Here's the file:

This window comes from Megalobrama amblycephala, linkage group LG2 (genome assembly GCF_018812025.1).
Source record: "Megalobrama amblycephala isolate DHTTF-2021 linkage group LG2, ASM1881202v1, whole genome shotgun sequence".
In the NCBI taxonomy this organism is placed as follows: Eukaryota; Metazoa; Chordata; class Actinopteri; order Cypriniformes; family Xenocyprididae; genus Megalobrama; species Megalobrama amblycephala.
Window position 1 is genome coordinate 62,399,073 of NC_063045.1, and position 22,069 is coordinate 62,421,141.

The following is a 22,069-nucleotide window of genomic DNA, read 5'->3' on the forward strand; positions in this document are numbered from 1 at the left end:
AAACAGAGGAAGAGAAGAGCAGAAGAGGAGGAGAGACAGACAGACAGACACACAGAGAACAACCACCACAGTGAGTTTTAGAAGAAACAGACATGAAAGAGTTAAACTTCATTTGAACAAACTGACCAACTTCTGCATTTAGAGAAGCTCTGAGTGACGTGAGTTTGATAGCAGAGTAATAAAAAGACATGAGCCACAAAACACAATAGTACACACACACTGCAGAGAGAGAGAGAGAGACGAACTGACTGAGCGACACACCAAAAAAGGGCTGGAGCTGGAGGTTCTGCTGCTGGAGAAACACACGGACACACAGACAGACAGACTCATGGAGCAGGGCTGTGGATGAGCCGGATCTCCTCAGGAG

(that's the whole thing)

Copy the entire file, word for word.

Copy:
This window comes from Megalobrama amblycephala, linkage group LG2 (genome assembly GCF_018812025.1).
Source record: "Megalobrama amblycephala isolate DHTTF-2021 linkage group LG2, ASM1881202v1, whole genome shotgun sequence".
In the NCBI taxonomy this organism is placed as follows: Eukaryota; Metazoa; Chordata; class Actinopteri; order Cypriniformes; family Xenocyprididae; genus Megalobrama; species Megalobrama amblycephala.
Window position 1 is genome coordinate 62,399,073 of NC_063045.1, and position 22,069 is coordinate 62,421,141.

The following is a 22,069-nucleotide window of genomic DNA, read 5'->3' on the forward strand; positions in this document are numbered from 1 at the left end:
AAACAGAGGAAGAGAAGAGCAGAAGAGGAGGAGAGACAGACAGACAGACACACAGAGAACAACCACCACAGTGAGTTTTAGAAGAAACAGACATGAAAGAGTTAAACTTCATTTGAACAAACTGACCAACTTCTGCATTTAGAGAAGCTCTGAGTGACGTGAGTTTGATAGCAGAGTAATAAAAAGACATGAGCCACAAAACACAATAGTACACACACACTGCAGAGAGAGAGAGAGAGACGAACTGACTGAGCGACACACCAAAAAAGGGCTGGAGCTGGAGGTTCTGCTGCTGGAGAAACACACGGACACACAGACAGACAGACTCATGGAGCAGGGCTGTGGATGAGCCGGATCTCCTCAGGAG